•The loss-making miller was placed under receivership by KCB Group in September 2019, to protect its assets and maintain its operations.
•Under the leasing deal, the successful firm is expected to run the plant on behalf of KCB whose Sh545 million, in loans, was defaulted by the miller.
Steel tycoon Narendra Raval has shed his interest in Mumias Sugar Company, a decision seen to be influenced by ongoing politics around the process.
The loss-making miller was placed under receivership by KCB Group in September 2019, to protect its assets and maintain its operations.
Under the leasing deal, the successful firm is expected to run the plant on behalf of KCB whose Sh545 million, in loans, was defaulted by the miller.
The lender successfully pushed the receivership process through the courts.
Devki Group of Companies, which Raval is the Chairman, had expressed interest in reviving the miller with an initial capital injection of Sh5 billion, and was seen as a front runner in the race.
“However, given the ongoing public interest which the matter has attracted and the call for publicly run bidding exercise, we have found it worthwhile to take out our application. We will however express interest ,should the exercise be conducted in consultation with all the stakeholders,” Raval said in a statement.
This comes barely a week after leaders from the Western region voiced their concerns and called for directions on the bidding process.
Last week, Kakamega Senator Cleophas Malalah wrote seeking a statement from the Standing Committee on Agriculture on the state of Mumias Sugar Company and the impending resuscitation measures being pursued.
He asked the committee to address, in detail, the current state of Mumias Sugar Company's assets and liabilities, give details of when the receiver manager made the decision to lease the plant and enumerate exact steps proposed to be followed in effecting the lease.
He also demanded for documents relating to the lease, an account as to the originator of the decision to lease the plant (whether it was a decision of Kenya Commercial Bank or not) and disclosure of any communication or correspondences to Capital Markets Authority and other regulatory bodies concerning the leasing.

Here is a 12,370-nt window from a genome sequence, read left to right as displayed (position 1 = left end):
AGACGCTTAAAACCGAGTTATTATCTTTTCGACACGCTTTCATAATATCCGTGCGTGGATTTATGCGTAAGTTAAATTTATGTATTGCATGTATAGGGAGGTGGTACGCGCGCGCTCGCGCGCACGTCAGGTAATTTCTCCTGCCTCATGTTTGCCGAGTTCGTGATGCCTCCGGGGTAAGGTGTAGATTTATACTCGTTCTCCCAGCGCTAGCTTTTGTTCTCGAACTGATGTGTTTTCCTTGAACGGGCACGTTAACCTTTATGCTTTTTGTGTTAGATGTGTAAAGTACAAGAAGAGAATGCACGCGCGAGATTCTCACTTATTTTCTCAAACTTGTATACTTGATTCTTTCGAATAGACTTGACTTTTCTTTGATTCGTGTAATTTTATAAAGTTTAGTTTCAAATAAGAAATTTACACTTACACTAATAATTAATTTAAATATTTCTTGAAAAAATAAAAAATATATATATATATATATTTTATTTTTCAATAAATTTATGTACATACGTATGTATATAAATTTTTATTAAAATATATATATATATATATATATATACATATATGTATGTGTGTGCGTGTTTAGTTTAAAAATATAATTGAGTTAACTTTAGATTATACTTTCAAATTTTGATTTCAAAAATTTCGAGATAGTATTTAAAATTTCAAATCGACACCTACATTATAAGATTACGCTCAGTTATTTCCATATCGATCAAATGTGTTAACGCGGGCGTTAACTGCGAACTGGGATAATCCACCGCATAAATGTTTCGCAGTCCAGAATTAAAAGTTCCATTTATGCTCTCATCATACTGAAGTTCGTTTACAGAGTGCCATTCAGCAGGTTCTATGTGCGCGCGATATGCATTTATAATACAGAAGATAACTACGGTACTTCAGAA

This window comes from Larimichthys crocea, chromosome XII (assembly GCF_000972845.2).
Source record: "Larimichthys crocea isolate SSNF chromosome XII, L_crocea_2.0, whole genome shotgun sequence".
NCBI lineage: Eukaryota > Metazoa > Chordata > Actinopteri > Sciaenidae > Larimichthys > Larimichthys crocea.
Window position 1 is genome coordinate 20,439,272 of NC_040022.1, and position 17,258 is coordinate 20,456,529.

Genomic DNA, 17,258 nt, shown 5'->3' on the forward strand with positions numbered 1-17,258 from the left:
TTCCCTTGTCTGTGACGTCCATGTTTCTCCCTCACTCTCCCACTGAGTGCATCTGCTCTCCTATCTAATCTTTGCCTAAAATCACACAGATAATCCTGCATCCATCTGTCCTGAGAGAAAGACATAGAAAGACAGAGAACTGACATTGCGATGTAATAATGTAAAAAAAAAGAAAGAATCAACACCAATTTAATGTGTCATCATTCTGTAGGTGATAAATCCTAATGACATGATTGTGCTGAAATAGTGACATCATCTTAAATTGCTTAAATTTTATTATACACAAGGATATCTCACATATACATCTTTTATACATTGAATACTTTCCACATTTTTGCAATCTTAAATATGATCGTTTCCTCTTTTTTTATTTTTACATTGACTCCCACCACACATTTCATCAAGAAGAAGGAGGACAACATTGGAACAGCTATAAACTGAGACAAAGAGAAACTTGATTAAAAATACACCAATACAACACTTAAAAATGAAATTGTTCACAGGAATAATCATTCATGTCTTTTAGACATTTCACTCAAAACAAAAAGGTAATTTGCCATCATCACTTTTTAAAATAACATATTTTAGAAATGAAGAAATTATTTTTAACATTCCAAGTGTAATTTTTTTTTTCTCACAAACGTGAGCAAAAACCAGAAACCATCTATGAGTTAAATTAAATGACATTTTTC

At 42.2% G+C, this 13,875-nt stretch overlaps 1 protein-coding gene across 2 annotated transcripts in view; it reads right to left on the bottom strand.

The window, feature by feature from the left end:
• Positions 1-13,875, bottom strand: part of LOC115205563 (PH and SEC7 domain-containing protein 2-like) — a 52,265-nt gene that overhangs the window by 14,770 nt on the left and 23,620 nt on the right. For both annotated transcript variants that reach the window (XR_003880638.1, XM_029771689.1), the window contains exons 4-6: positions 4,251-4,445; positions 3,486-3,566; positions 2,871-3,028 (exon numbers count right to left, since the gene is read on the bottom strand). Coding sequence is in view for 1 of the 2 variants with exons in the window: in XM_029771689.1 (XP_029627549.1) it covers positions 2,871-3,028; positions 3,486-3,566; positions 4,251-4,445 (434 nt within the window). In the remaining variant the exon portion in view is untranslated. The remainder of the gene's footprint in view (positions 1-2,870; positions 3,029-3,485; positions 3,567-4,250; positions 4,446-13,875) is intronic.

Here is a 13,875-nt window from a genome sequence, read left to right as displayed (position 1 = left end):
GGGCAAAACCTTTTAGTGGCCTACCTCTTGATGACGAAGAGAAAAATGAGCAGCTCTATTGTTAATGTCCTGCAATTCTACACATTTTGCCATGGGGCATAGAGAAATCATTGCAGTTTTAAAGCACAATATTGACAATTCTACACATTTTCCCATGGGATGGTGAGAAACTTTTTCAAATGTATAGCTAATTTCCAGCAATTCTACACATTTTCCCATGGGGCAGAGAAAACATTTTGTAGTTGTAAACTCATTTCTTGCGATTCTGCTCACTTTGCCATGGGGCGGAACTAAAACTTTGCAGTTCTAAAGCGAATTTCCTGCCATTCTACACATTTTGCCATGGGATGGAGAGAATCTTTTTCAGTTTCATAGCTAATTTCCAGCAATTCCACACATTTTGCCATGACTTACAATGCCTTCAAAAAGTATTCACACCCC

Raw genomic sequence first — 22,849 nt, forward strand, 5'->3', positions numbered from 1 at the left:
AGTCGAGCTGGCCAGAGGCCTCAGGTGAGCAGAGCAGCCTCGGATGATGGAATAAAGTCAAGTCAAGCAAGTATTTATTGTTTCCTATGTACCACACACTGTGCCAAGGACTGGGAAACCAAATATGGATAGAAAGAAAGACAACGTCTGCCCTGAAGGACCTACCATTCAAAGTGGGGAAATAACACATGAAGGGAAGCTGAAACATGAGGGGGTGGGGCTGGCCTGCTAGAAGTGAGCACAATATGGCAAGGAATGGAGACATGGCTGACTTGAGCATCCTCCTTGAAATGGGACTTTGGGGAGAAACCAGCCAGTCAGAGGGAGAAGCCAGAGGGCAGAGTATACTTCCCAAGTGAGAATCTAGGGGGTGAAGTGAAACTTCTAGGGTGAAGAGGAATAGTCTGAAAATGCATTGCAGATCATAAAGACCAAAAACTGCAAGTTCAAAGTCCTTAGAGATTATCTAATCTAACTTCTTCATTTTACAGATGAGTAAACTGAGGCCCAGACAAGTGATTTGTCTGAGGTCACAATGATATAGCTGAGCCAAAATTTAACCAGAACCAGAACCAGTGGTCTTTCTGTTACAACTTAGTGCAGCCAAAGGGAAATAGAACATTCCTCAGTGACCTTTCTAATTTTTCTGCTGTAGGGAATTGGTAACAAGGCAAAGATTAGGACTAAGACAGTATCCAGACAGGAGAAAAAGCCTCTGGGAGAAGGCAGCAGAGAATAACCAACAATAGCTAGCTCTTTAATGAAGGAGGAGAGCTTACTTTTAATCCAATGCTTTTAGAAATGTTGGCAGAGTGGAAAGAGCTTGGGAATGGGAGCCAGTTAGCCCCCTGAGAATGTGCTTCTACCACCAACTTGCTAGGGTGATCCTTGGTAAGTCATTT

“Give details of the procedure to be followed should the government intend to sell its stake in the Mumias Sugar Company Ltd in its entirety,” Malalah further said in his request.
He further called for details on the bidding process including if there was public participation in the process and the names and details of the other companies that submitted their bids for the tender.
For the winning bidder, the Senator wants them to address themselves on the Mumias Sugar Company revival plan, give details of panel members of the evaluation process, their experience in related fields and their success (or failure) in previous ventures of a similar nature.
He also wants issues on debt owed to farmers publicly addressed.
This week, Politicians from Western Kenya led by Amani National Congress leader Musalia Mudavadi said they were in darkness about the planned takeover of the company.
Mudavadi said the struggling sugar firm is a strategic facility in the region and that locals must be fully involved.
''KCB Group which placed the company under receivership must be careful how it picks an investor to revive it because the person or firm that comes in will require the goodwill of the leadership, farmers and other stakeholders,'' Mudavadi said.
On Friday, Raval said the group's interest in the company is to revive it and ensure that it is running for the benefit of all stakeholders including the farmers and local communities.
He was among eight individuals who had been shortlisted to take over Mumias Sugar through leasing.
“We wish the receiver manager success as they seek the most appropriate method of revival and or partner to take over Mumias to the next level,” he said in the statement.
Raval has run a successful steel and cement manufacturing business in Kenya, with the Devki Group of Companies having manufacturing revenues in excess Sh70 billion annually, employing over 4,000 people.